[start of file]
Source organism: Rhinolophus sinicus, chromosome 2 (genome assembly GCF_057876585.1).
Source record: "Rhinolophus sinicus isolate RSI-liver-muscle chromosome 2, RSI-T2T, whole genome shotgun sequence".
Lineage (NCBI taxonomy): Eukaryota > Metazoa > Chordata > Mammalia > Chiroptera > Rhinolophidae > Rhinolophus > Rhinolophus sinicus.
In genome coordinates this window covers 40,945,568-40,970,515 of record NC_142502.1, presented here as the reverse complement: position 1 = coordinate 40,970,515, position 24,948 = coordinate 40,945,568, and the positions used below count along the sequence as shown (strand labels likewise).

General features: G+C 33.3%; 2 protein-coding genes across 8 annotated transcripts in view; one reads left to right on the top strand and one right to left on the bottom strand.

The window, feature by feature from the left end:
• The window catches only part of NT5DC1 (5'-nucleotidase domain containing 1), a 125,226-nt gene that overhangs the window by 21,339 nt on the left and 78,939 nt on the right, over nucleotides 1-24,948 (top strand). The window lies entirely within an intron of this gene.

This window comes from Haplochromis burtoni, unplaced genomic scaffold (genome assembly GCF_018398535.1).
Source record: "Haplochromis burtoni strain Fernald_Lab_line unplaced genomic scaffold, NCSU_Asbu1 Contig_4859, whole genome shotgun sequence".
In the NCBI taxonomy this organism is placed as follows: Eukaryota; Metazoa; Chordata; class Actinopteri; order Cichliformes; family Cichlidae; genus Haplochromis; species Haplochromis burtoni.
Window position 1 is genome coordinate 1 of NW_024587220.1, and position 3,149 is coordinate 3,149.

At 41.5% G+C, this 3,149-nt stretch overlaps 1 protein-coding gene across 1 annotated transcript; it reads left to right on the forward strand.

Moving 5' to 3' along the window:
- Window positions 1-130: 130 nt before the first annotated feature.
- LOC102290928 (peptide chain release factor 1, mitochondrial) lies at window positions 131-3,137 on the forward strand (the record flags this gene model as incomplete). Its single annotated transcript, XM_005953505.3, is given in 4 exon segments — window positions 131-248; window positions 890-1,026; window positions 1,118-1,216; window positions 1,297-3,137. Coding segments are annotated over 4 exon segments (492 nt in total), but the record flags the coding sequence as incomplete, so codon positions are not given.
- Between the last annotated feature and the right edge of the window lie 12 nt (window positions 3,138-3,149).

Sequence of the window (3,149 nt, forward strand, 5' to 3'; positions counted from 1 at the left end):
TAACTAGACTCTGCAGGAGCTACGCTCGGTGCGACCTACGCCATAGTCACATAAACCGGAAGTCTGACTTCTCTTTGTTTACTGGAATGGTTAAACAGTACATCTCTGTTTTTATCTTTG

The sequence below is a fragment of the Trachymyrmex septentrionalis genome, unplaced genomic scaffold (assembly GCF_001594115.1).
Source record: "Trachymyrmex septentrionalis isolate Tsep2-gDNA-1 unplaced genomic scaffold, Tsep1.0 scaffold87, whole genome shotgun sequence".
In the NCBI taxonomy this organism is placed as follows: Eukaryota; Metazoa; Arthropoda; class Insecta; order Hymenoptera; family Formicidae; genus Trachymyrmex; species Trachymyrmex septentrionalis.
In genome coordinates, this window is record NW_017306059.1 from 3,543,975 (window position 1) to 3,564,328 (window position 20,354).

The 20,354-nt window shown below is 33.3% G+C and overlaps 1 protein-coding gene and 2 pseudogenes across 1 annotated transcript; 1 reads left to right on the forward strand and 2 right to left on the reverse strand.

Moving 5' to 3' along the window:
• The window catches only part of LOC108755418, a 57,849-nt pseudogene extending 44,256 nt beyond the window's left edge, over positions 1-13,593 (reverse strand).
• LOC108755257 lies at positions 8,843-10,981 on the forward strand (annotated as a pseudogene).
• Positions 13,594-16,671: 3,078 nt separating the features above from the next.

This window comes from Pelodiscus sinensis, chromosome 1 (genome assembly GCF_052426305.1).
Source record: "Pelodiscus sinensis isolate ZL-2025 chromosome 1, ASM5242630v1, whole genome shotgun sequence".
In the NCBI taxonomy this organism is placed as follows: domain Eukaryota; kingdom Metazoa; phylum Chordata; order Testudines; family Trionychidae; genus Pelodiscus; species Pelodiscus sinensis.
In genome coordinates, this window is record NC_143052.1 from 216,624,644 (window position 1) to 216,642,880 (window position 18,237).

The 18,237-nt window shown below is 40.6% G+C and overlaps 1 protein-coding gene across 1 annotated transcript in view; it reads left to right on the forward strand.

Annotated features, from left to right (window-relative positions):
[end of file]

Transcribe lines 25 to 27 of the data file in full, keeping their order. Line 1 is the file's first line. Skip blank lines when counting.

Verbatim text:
• The window catches only part of LOC108755418, a 57,849-nt pseudogene extending 44,256 nt beyond the window's left edge, over positions 1-13,593 (reverse strand).
• LOC108755257 lies at positions 8,843-10,981 on the forward strand (annotated as a pseudogene).
• Positions 13,594-16,671: 3,078 nt separating the features above from the next.